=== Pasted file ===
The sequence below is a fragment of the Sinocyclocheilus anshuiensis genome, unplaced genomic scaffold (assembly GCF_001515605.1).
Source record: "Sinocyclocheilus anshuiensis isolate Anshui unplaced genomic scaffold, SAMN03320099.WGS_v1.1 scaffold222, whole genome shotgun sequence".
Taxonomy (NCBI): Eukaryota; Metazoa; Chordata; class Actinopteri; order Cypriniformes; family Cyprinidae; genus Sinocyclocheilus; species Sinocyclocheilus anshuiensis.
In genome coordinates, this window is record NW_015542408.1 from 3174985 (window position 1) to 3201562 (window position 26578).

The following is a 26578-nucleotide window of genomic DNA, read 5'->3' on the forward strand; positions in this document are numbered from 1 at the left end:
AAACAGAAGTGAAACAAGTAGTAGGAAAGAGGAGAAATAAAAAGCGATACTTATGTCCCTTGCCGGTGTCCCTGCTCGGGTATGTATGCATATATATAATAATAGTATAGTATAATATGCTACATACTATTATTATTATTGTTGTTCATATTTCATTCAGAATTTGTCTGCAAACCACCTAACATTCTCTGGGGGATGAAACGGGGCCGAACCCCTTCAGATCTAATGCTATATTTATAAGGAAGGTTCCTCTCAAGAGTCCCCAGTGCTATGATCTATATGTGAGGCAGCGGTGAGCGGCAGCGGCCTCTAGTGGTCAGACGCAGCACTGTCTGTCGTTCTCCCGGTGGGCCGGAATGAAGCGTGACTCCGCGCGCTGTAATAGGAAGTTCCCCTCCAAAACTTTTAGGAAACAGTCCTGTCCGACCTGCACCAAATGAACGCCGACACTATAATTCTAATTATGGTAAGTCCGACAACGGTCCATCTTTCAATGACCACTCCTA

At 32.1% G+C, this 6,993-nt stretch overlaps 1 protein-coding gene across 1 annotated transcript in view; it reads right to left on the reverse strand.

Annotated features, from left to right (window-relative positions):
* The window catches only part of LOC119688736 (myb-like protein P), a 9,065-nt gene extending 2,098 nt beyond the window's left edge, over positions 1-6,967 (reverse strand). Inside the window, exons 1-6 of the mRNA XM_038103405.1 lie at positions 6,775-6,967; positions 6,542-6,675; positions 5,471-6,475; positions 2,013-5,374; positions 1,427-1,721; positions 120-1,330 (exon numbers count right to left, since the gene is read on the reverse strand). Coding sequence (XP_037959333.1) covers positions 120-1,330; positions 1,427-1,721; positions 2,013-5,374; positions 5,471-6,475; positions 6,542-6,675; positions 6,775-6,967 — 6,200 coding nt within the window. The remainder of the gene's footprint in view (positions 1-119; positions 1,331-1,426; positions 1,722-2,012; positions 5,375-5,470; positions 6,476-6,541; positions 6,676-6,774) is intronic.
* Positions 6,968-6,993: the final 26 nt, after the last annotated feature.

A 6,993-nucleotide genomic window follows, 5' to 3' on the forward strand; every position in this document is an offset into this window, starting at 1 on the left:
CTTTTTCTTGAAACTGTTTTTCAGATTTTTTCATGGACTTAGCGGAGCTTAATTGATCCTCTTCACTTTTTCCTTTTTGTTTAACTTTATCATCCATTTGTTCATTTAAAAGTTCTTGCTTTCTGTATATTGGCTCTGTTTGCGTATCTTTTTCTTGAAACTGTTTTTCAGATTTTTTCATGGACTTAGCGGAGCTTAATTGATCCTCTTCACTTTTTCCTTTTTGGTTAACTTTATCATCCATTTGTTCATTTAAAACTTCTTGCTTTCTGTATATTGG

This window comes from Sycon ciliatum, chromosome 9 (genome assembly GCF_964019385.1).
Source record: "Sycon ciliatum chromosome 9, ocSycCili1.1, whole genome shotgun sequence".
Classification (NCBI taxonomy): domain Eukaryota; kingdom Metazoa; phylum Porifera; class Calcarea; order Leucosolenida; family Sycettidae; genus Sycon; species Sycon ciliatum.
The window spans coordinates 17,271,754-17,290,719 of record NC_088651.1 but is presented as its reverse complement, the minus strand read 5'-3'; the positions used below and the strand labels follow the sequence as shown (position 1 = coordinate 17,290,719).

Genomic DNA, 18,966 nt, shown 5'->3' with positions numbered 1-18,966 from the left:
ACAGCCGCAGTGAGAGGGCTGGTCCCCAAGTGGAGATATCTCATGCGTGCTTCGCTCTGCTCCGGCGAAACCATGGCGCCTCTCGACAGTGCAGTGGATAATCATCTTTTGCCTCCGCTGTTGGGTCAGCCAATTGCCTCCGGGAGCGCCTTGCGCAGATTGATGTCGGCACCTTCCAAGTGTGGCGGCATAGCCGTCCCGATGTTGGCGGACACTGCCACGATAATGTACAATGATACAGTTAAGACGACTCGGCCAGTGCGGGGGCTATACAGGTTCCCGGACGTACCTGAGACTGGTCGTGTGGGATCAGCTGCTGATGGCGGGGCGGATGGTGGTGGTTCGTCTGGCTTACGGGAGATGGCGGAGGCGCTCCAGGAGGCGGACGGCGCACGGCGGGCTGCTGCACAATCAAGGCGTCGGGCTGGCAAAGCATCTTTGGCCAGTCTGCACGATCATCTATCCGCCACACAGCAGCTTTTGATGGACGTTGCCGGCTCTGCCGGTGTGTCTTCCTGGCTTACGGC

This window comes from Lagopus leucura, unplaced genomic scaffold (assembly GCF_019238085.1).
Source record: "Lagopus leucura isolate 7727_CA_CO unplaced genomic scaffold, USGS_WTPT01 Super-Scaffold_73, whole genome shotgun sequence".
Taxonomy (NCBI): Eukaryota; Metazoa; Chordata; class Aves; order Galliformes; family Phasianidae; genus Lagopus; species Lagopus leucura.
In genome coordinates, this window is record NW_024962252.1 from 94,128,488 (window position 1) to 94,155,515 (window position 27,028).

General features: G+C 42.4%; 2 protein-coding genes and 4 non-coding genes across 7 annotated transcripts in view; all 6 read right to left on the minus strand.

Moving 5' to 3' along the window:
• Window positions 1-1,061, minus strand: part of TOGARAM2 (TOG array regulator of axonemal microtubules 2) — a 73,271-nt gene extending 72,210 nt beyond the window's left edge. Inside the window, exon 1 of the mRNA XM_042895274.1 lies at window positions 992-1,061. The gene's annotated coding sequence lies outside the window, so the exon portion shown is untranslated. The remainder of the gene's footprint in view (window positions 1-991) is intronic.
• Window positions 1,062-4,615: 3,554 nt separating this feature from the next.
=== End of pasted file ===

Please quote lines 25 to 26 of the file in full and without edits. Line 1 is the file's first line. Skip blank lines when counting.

• Window positions 1-1,061, minus strand: part of TOGARAM2 (TOG array regulator of axonemal microtubules 2) — a 73,271-nt gene extending 72,210 nt beyond the window's left edge. Inside the window, exon 1 of the mRNA XM_042895274.1 lies at window positions 992-1,061. The gene's annotated coding sequence lies outside the window, so the exon portion shown is untranslated. The remainder of the gene's footprint in view (window positions 1-991) is intronic.
• Window positions 1,062-4,615: 3,554 nt separating this feature from the next.